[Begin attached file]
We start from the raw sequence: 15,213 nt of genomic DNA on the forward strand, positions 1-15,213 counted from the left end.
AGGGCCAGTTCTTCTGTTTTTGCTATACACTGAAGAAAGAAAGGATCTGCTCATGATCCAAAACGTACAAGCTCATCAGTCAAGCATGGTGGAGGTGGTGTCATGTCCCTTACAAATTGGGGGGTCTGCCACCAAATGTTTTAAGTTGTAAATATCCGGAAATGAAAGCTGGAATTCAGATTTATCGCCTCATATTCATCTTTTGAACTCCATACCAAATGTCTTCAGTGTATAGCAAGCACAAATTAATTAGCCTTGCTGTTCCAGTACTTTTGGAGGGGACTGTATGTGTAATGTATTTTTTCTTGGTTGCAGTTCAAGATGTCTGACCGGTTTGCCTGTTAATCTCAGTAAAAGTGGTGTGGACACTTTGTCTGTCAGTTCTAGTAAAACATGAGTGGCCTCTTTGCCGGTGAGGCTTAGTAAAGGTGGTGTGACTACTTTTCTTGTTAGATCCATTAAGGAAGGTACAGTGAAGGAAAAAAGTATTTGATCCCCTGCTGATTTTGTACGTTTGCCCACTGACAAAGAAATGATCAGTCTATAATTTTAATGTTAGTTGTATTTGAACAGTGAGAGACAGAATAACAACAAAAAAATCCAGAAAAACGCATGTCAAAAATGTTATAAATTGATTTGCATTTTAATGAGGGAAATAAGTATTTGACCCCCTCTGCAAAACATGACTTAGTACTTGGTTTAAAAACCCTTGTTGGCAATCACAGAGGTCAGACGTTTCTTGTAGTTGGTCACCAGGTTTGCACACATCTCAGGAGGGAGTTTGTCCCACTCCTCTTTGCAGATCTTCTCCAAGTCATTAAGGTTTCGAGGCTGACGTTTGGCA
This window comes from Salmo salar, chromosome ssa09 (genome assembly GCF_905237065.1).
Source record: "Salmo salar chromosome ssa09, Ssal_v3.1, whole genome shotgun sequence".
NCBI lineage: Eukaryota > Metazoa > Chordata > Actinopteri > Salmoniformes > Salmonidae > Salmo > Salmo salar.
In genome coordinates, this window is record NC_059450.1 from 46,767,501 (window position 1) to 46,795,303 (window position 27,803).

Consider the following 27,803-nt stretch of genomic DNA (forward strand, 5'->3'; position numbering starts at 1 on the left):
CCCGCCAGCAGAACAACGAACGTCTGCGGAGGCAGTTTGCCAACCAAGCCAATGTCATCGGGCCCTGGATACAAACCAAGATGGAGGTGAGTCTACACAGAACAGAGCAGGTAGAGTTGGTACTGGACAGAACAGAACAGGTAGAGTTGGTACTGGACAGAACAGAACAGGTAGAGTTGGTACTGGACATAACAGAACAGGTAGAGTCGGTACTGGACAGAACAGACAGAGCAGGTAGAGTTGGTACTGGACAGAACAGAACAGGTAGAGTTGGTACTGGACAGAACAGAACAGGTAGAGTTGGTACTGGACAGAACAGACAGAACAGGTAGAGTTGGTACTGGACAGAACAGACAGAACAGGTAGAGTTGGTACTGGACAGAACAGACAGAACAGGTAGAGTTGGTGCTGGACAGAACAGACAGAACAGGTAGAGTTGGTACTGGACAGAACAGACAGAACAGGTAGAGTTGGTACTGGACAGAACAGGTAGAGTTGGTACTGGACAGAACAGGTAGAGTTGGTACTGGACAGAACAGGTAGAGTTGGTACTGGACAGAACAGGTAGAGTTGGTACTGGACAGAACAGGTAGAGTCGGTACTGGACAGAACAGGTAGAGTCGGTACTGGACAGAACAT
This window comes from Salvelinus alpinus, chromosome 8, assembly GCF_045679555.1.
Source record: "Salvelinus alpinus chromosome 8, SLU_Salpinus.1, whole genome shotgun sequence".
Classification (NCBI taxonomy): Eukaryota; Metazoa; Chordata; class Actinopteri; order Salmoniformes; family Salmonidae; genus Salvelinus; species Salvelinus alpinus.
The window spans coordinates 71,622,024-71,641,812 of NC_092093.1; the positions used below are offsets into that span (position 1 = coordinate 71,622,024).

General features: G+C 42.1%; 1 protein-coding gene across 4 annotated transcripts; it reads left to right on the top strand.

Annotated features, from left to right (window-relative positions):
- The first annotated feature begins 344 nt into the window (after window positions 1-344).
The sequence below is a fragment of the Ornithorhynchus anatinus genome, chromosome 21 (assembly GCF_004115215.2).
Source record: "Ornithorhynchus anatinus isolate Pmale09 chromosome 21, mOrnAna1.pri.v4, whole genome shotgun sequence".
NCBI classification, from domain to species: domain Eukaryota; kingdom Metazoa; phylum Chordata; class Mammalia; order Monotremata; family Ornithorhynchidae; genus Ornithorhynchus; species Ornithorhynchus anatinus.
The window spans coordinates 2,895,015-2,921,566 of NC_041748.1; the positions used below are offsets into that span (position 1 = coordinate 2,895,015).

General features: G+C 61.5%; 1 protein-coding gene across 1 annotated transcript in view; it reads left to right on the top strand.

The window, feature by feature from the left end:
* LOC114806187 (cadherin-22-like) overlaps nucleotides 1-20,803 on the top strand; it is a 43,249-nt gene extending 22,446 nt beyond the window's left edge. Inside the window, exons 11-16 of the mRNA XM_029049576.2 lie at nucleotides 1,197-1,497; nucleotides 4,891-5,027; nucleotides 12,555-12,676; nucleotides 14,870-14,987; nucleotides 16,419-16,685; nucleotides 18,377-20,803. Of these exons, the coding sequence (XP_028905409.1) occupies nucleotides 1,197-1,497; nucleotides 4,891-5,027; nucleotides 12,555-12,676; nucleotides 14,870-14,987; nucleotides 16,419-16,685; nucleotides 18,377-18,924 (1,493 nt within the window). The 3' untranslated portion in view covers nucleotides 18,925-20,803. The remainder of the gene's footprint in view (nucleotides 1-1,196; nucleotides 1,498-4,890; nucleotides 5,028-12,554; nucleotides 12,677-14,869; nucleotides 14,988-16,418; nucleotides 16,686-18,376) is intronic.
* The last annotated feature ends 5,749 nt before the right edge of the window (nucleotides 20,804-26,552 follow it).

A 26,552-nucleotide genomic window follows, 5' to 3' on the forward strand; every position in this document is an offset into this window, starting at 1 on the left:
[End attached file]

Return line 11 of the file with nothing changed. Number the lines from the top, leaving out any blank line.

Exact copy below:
Classification (NCBI taxonomy): Eukaryota; Metazoa; Chordata; class Actinopteri; order Salmoniformes; family Salmonidae; genus Salvelinus; species Salvelinus alpinus.